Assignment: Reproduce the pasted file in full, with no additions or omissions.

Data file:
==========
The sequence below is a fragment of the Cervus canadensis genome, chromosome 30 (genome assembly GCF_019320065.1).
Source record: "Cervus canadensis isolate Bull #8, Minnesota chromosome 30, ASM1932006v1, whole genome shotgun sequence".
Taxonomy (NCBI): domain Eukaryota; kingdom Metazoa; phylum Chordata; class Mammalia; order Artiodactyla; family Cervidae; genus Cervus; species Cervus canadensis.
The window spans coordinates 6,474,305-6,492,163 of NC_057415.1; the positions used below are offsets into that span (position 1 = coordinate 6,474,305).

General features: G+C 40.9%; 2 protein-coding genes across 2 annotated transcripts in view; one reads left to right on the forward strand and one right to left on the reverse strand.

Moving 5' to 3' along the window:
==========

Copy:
The sequence below is a fragment of the Cervus canadensis genome, chromosome 30 (genome assembly GCF_019320065.1).
Source record: "Cervus canadensis isolate Bull #8, Minnesota chromosome 30, ASM1932006v1, whole genome shotgun sequence".
Taxonomy (NCBI): domain Eukaryota; kingdom Metazoa; phylum Chordata; class Mammalia; order Artiodactyla; family Cervidae; genus Cervus; species Cervus canadensis.
The window spans coordinates 6,474,305-6,492,163 of NC_057415.1; the positions used below are offsets into that span (position 1 = coordinate 6,474,305).

General features: G+C 40.9%; 2 protein-coding genes across 2 annotated transcripts in view; one reads left to right on the forward strand and one right to left on the reverse strand.

Moving 5' to 3' along the window: